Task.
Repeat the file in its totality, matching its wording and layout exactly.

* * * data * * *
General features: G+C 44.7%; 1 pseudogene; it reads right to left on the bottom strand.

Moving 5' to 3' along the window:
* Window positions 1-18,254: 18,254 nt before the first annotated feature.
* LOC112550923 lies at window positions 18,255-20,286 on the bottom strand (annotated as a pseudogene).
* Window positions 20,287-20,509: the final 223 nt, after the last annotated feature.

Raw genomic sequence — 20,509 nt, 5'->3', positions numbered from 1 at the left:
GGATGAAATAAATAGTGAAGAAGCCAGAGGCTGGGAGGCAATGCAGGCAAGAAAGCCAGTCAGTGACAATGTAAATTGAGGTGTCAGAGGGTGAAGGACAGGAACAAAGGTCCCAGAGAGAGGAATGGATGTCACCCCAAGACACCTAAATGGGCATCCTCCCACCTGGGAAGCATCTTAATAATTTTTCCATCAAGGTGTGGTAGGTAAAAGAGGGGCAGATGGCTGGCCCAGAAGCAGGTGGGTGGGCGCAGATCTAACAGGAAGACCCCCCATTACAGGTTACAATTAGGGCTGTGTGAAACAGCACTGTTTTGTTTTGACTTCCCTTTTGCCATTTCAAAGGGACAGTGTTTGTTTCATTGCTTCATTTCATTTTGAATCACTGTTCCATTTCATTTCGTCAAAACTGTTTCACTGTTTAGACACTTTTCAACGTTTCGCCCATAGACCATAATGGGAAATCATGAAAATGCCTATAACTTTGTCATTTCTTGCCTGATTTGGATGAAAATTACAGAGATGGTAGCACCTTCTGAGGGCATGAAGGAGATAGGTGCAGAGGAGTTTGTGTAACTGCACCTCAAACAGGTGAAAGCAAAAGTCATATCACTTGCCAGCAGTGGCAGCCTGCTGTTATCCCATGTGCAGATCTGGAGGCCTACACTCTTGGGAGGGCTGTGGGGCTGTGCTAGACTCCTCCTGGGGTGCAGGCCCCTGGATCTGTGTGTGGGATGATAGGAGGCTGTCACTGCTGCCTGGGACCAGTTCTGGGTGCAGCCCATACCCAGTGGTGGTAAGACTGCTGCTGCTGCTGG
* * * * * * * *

General features: G+C 44.7%; 1 pseudogene; it reads right to left on the bottom strand.

Moving 5' to 3' along the window:
* Window positions 1-18,254: 18,254 nt before the first annotated feature.
* LOC112550923 lies at window positions 18,255-20,286 on the bottom strand (annotated as a pseudogene).
* Window positions 20,287-20,509: the final 223 nt, after the last annotated feature.

Raw genomic sequence — 20,509 nt, 5'->3', positions numbered from 1 at the left:
GGATGAAATAAATAGTGAAGAAGCCAGAGGCTGGGAGGCAATGCAGGCAAGAAAGCCAGTCAGTGACAATGTAAATTGAGGTGTCAGAGGGTGAAGGACAGGAACAAAGGTCCCAGAGAGAGGAATGGATGTCACCCCAAGACACCTAAATGGGCATCCTCCCACCTGGGAAGCATCTTAATAATTTTTCCATCAAGGTGTGGTAGGTAAAAGAGGGGCAGATGGCTGGCCCAGAAGCAGGTGGGTGGGCGCAGATCTAACAGGAAGACCCCCCATTACAGGTTACAATTAGGGCTGTGTGAAACAGCACTGTTTTGTTTTGACTTCCCTTTTGCCATTTCAAAGGGACAGTGTTTGTTTCATTGCTTCATTTCATTTTGAATCACTGTTCCATTTCATTTCGTCAAAACTGTTTCACTGTTTAGACACTTTTCAACGTTTCGCCCATAGACCATAATGGGAAATCATGAAAATGCCTATAACTTTGTCATTTCTTGCCTGATTTGGATGAAAATTACAGAGATGGTAGCACCTTCTGAGGGCATGAAGGAGATAGGTGCAGAGGAGTTTGTGTAACTGCACCTCAAACAGGTGAAAGCAAAAGTCATATCACTTGCCAGCAGTGGCAGCCTGCTGTTATCCCATGTGCAGATCTGGAGGCCTACACTCTTGGGAGGGCTGTGGGGCTGTGCTAGACTCCTCCTGGGGTGCAGGCCCCTGGATCTGTGTGTGGGATGATAGGAGGCTGTCACTGCTGCCTGGGACCAGTTCTGGGTGCAGCCCATACCCAGTGGTGGTAAGACTGCTGCTGCTGCTGG